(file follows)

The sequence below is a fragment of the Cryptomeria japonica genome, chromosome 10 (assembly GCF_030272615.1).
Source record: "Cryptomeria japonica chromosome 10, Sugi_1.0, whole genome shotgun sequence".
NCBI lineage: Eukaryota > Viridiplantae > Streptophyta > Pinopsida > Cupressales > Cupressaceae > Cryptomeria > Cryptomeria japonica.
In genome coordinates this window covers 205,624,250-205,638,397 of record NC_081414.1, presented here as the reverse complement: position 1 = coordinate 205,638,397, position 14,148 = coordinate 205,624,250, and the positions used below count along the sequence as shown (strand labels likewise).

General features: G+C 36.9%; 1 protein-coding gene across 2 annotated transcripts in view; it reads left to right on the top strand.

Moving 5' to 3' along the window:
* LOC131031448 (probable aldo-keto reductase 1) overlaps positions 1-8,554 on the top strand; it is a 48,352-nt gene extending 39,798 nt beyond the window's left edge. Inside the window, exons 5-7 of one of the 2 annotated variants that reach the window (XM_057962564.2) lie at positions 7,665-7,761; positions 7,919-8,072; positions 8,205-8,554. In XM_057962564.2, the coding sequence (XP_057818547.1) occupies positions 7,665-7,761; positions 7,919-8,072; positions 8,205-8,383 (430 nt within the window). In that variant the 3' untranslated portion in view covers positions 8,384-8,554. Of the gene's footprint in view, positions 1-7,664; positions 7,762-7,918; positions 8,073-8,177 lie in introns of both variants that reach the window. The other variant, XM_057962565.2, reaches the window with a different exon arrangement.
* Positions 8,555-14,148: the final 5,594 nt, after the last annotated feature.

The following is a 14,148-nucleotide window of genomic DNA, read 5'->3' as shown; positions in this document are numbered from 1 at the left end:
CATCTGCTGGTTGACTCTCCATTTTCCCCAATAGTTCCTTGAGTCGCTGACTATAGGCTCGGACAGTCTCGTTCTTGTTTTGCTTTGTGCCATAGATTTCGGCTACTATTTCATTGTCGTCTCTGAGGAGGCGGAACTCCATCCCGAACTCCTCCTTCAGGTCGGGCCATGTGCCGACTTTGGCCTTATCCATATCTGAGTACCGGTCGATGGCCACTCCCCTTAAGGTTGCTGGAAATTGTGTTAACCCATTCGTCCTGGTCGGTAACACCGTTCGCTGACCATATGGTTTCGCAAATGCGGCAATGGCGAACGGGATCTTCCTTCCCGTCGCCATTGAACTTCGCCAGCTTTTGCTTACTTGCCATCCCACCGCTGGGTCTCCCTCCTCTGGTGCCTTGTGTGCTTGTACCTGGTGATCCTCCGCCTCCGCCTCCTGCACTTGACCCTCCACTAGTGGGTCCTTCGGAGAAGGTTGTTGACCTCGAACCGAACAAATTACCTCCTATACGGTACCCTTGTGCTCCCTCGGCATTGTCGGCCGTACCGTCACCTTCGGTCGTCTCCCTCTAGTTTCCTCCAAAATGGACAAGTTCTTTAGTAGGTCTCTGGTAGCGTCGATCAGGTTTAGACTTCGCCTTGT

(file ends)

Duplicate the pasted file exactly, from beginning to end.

The sequence below is a fragment of the Cryptomeria japonica genome, chromosome 10 (assembly GCF_030272615.1).
Source record: "Cryptomeria japonica chromosome 10, Sugi_1.0, whole genome shotgun sequence".
NCBI lineage: Eukaryota > Viridiplantae > Streptophyta > Pinopsida > Cupressales > Cupressaceae > Cryptomeria > Cryptomeria japonica.
In genome coordinates this window covers 205,624,250-205,638,397 of record NC_081414.1, presented here as the reverse complement: position 1 = coordinate 205,638,397, position 14,148 = coordinate 205,624,250, and the positions used below count along the sequence as shown (strand labels likewise).

General features: G+C 36.9%; 1 protein-coding gene across 2 annotated transcripts in view; it reads left to right on the top strand.

Moving 5' to 3' along the window:
* LOC131031448 (probable aldo-keto reductase 1) overlaps positions 1-8,554 on the top strand; it is a 48,352-nt gene extending 39,798 nt beyond the window's left edge. Inside the window, exons 5-7 of one of the 2 annotated variants that reach the window (XM_057962564.2) lie at positions 7,665-7,761; positions 7,919-8,072; positions 8,205-8,554. In XM_057962564.2, the coding sequence (XP_057818547.1) occupies positions 7,665-7,761; positions 7,919-8,072; positions 8,205-8,383 (430 nt within the window). In that variant the 3' untranslated portion in view covers positions 8,384-8,554. Of the gene's footprint in view, positions 1-7,664; positions 7,762-7,918; positions 8,073-8,177 lie in introns of both variants that reach the window. The other variant, XM_057962565.2, reaches the window with a different exon arrangement.
* Positions 8,555-14,148: the final 5,594 nt, after the last annotated feature.

The following is a 14,148-nucleotide window of genomic DNA, read 5'->3' as shown; positions in this document are numbered from 1 at the left end:
CATCTGCTGGTTGACTCTCCATTTTCCCCAATAGTTCCTTGAGTCGCTGACTATAGGCTCGGACAGTCTCGTTCTTGTTTTGCTTTGTGCCATAGATTTCGGCTACTATTTCATTGTCGTCTCTGAGGAGGCGGAACTCCATCCCGAACTCCTCCTTCAGGTCGGGCCATGTGCCGACTTTGGCCTTATCCATATCTGAGTACCGGTCGATGGCCACTCCCCTTAAGGTTGCTGGAAATTGTGTTAACCCATTCGTCCTGGTCGGTAACACCGTTCGCTGACCATATGGTTTCGCAAATGCGGCAATGGCGAACGGGATCTTCCTTCCCGTCGCCATTGAACTTCGCCAGCTTTTGCTTACTTGCCATCCCACCGCTGGGTCTCCCTCCTCTGGTGCCTTGTGTGCTTGTACCTGGTGATCCTCCGCCTCCGCCTCCTGCACTTGACCCTCCACTAGTGGGTCCTTCGGAGAAGGTTGTTGACCTCGAACCGAACAAATTACCTCCTATACGGTACCCTTGTGCTCCCTCGGCATTGTCGGCCGTACCGTCACCTTCGGTCGTCTCCCTCTAGTTTCCTCCAAAATGGACAAGTTCTTTAGTAGGTCTCTGGTAGCGTCGATCAGGTTTAGACTTCGCCTTGT